As for Old Navy’s new venture, the plus size line will showcase the fall assortment in 55 stores and online. Ming pointed out that women in their 20s make up the fastest-growing group within the plus size sector. The line, highlighted in a shop-within-a-shop format, will include an increase in fashion options for the consumer.
Gap’s earnings were announced after the financial markets closed. Before earnings were released, however, the expectation among some analysts was that if Gap can continue its upward trend, there is a chance it may regain investment grade rating within a year.
Gap’s debt ratings have been raised by both Moody’s Investors Service and Fitch Ratings. Margaret Mager, analyst at Goldman Sachs, wrote in a report on Thursday before Gap announced its results that the retailer continues to “improve its fundamentals through inventory controls, targeted markdown management and more regular-price selling.”
Mager noted, “While all credit rating agencies still rate [Gap] debt noninvestment grade, we believe an investment grade rating could be achieved in the next nine to 12 months.”
According to SG Cowen analyst Lauren Cooks Levitan, the rating upgrades highlight the operational improvements that Gap has made, and if proven sustainable, paves the way for further upgrades.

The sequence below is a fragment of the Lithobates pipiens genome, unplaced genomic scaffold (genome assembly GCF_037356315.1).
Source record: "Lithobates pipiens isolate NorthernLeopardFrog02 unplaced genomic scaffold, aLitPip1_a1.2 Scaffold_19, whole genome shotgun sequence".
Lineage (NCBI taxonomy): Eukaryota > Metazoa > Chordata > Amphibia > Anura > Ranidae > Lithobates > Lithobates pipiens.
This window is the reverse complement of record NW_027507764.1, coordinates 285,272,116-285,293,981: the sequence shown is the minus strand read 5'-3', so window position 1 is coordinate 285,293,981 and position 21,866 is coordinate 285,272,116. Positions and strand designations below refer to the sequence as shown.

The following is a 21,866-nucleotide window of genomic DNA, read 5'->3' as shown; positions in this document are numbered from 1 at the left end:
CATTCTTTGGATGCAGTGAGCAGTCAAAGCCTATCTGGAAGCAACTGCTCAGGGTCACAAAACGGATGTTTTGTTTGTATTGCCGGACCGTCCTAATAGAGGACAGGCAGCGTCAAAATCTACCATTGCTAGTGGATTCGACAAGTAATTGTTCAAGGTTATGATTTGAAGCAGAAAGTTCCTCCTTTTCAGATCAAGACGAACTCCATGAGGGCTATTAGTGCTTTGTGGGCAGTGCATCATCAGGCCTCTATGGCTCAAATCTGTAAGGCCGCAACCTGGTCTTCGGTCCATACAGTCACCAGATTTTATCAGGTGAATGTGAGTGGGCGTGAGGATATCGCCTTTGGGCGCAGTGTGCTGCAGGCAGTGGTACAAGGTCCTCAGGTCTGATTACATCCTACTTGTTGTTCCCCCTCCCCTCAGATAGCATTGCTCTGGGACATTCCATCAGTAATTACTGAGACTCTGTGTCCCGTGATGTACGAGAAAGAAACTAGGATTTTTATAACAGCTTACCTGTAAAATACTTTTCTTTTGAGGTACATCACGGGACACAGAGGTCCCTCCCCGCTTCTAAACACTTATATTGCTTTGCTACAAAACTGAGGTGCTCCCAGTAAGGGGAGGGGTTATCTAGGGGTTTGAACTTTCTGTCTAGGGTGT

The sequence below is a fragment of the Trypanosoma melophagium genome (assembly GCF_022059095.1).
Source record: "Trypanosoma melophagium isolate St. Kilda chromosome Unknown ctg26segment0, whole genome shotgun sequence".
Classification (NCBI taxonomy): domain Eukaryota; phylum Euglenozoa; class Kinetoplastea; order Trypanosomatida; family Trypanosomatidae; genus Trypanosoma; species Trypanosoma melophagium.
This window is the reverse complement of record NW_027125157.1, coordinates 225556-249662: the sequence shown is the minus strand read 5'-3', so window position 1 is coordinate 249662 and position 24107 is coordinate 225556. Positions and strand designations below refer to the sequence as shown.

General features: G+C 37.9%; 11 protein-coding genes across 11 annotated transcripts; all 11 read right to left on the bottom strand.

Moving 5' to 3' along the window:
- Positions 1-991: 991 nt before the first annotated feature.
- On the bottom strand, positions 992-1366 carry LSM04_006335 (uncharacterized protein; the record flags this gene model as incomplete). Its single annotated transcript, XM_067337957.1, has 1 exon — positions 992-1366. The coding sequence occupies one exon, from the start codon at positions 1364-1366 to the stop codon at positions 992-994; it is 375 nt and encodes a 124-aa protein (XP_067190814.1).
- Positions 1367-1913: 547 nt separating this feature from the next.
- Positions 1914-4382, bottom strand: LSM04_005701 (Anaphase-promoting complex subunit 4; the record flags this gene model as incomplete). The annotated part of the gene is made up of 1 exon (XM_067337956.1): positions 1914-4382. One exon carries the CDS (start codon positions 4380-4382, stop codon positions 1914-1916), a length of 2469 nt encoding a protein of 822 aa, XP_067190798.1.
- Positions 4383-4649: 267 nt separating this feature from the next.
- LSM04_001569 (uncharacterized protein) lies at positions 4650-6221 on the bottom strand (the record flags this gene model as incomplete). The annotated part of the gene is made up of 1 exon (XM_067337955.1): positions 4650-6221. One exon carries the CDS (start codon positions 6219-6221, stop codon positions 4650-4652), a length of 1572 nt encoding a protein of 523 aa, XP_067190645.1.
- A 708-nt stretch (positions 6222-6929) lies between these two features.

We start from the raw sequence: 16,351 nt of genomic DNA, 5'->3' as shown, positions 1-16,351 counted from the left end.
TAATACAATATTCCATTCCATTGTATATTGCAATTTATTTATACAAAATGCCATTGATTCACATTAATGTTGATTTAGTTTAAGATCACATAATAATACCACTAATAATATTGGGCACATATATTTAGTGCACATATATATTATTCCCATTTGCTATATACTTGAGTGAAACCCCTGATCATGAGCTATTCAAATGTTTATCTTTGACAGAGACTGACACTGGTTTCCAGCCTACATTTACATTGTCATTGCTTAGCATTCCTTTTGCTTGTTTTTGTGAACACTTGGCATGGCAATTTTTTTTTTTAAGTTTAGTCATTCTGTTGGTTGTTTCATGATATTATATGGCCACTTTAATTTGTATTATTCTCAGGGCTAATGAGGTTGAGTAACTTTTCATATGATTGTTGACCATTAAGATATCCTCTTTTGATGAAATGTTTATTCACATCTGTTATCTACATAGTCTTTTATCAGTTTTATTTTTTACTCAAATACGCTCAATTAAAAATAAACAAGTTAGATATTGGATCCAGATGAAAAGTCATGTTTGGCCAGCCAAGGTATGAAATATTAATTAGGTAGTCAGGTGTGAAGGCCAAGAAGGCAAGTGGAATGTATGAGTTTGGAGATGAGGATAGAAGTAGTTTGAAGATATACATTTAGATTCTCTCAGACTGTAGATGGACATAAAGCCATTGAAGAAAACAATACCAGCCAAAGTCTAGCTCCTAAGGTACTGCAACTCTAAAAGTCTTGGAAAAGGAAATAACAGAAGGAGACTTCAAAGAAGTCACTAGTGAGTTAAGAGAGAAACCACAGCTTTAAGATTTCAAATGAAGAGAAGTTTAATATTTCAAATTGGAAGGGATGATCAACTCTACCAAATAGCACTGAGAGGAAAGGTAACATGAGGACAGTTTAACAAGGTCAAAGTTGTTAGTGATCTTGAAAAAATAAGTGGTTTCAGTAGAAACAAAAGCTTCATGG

Also posting stellar first-quarter results Wednesday was specialty retailer Aeropostale, which reported net income climbing 196.4 percent to $6.3 million, or 11 cents, from $2.1 million, or 4 cents, in the prior year on sales that rose 49.4 percent to $167.7 million from $112.2 million.
Same-store sales increased 18.9 percent while sales per square foot by the end of the quarter rose to $97.50 from $82.10.
The gross-margin rate jumped to 29.3 percent in the quarter ended May 1 from 27 percent in the prior year while selling, general and administrative costs as a percent of sales fell to 23.3 percent from 24 percent.
Julian R. Geiger, chairman and ceo, said in a statement the firm’s “positive momentum continues, and we are excited about our prospects for the remainder of the year.”
In turn, management raised its earnings guidance for the second quarter, and expects comp sales to “achieve high single digits” with earnings coming in around 11 cents versus 7 cents in the prior period.
The Wet Seal Inc. also reported quarterly results, but both the top and bottom lines showed deep erosion. The net loss was $20.3 million, or 68 cents, in the quarter ended May 1, compared with a loss of $8.5 million, or 29 cents, in the prior year on sales that fell 17 percent to $99.8 million from $120.2 million.
Excluding the firm’s Zutopia division, which is discontinued, the net loss per share from continuing operations was 53 cents versus an adjusted loss of 25 cents in the prior year.
Peter D. Whitford, ceo of Wet Seal Inc., said in a statement, “Consistent with our turnaround plan, we are not anticipating a significant change in momentum in our business until the third quarter, when we expect to see the full benefits of our new merchandise assortment and all of our planned marketing initiatives.”
— With contributions from Arthur Zaczkiewicz